Why Banning 'Wonder Woman' Will Backfire For Lebanon
Last week, hours before a movie that is set to be one of the biggest summer blockbusters was set to premiere, Lebanon banned Wonder Woman from theaters throughout the country. The justification for the last-minute ban had nothing to do with the content of the film, but rather, the nationality of its star, Gal Gadot. Because Wonder Woman stars an Israeli citizen, Lebanon decided to ban a movie that has not only received wide theatrical praise but is being heralded for its groundbreaking depiction of women and its "wonderfully feminist" cinematic moments, as USA Today wrote.
The decision from Lebanon's Ministry of Economy to block cinemas from screening Wonder Woman came after a push from the Campaign to Boycott Supporters of Israel–Lebanon. One of the group's main organizers, Rania Masri, told the Associated Press that the eleventh-hour ban was a "joyous moment." There was an attempt from the same group to ban Gadot's other foray as Wonder Woman when she appeared in Batman v Superman: Dawn of Justice, but it was not successful.
While some have pointed to the fact that Gadot served in the Israeli Defense Force (IDF) — military service is mandatory in Israel, regardless of sex — and that Gadot has shown support for the IDF, Masri made it clear that Gadot's nationality was the prime concern, rather than her views or beliefs. "First and foremost she is Israeli," Masri told the Associated Press. "We don’t distinguish between a good Israeli and a bad Israeli." Discriminating against Gadot because of her place of birth and her upbringing in Israel was a priority.
It is frustrating to see blind hatred towards Israel, and as an American and a writer deeply committed to freedom of expression, it is chilling to see creative work banned because of the origin of someone involved. The Wonder Woman ban is both ignorant and xenophobic.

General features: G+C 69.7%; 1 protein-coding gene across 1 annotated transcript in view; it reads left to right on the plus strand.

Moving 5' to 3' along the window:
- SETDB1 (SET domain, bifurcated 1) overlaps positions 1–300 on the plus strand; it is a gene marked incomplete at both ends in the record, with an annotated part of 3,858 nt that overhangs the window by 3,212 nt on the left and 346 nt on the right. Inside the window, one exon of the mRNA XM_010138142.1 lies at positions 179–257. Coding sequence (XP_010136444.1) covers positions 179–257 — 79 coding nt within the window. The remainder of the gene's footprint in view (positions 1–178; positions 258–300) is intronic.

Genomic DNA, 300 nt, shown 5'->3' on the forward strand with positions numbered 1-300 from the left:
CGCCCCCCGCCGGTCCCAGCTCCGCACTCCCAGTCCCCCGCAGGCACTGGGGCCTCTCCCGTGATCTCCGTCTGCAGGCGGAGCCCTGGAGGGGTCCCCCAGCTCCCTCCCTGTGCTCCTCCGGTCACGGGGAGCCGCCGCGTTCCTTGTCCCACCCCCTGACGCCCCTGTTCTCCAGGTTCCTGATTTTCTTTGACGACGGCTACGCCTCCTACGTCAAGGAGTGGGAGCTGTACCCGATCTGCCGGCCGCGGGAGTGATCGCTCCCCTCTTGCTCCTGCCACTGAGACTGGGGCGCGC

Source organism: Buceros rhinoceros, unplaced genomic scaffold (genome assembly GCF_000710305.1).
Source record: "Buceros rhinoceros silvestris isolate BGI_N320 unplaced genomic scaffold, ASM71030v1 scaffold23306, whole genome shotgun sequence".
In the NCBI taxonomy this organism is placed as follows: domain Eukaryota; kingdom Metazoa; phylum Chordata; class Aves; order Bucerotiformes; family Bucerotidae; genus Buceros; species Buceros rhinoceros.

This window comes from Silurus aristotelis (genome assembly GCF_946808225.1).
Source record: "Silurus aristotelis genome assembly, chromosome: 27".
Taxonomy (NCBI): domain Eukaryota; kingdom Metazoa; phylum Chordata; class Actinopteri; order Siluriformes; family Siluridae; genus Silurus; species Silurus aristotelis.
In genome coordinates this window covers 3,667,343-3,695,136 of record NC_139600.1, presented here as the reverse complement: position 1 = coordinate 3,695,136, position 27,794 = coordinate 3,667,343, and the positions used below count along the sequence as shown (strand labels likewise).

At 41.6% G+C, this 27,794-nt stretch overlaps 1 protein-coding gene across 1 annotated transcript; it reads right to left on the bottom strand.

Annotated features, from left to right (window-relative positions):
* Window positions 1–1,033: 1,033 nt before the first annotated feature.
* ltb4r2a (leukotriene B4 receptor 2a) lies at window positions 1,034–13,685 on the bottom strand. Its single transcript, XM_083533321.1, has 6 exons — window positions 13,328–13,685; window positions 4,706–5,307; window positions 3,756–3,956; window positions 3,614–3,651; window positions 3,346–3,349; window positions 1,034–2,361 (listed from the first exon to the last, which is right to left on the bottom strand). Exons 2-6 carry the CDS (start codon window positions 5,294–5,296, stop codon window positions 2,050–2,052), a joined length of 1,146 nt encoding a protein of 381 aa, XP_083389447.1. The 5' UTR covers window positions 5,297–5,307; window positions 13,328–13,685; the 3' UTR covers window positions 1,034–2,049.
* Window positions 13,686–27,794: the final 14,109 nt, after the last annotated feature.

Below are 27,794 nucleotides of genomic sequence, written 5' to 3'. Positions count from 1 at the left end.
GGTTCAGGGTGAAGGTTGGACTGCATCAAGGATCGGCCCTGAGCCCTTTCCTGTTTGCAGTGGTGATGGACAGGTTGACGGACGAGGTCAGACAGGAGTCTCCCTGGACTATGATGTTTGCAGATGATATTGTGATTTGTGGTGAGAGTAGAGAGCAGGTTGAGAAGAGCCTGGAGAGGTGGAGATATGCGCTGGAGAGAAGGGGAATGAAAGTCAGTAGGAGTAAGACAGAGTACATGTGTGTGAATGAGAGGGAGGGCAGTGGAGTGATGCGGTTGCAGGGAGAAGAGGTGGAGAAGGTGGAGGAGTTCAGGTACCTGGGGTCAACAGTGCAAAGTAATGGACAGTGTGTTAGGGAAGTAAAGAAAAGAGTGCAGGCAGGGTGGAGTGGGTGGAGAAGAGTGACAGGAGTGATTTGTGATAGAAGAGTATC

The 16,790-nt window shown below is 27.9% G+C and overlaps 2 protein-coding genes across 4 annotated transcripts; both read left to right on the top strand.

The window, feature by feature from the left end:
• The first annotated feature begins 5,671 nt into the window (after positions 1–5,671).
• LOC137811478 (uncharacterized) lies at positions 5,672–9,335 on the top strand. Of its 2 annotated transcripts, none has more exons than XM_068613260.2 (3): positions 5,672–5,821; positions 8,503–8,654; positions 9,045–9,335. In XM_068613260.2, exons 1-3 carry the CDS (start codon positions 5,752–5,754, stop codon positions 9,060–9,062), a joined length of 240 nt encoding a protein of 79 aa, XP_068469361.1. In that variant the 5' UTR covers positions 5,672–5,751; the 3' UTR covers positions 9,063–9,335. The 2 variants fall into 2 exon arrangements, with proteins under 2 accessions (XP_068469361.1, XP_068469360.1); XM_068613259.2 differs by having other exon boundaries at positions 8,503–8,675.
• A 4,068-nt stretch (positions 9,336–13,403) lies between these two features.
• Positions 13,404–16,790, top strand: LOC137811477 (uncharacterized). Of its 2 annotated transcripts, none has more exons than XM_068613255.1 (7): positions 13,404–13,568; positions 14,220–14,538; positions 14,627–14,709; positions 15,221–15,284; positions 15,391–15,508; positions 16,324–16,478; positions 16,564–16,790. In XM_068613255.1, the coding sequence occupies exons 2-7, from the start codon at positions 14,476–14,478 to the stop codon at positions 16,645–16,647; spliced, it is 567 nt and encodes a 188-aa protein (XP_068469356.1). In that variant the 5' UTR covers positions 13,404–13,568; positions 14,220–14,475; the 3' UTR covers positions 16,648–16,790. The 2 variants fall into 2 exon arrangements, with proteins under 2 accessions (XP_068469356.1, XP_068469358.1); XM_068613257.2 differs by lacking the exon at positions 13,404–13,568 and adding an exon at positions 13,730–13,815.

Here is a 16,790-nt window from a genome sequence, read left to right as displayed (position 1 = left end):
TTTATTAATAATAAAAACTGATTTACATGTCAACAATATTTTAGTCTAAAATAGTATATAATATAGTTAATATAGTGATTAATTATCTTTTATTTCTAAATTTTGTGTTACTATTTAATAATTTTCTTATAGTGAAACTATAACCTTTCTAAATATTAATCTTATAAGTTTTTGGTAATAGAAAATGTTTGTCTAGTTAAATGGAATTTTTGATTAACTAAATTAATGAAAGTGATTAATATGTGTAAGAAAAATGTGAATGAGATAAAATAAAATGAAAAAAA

However, it is not surprising.
For one, Lebanon is still technically at war with Israel — and Lebanon refuses to recognize Israel's sovereignty. During the summer of 2006, Israel and Lebanon were engaged in a military conflict that resulted in a stalemate. As Newsweek noted in its report on the ban, Lebanon already "bans Israeli products, its citizens are not allowed to travel to Israel, and tourists are barred from entering Lebanon if their passport bears an Israeli stamp."
Outside of Lebanon and the Middle East, bans directed companies, groups, and, sometimes, even people with ties to Israel — not just the government but also institutions and cultural centers that are based in Israel — can be key tactics in the Boycott, Divest, and Sanctions (BDS) movement. The group behind the Wonder Woman ban in Lebanon does not appear to be formally affiliated with the official BDS movement, but its tactics echo it. According to the BDS movement's website, supporters call for:
withdrawing support for Israel and Israeli and international companies that are involved in the violation of Palestinian human rights, as well as complicit Israeli sporting, cultural and academic institutions.
However, how "complicit" is defined is often quite vague, as well as what it means to be "involved in the violation of Palestinian human rights." Though companies are often the focus, boycotts may manifest themselves in targeting artists or scholars because of their nationality.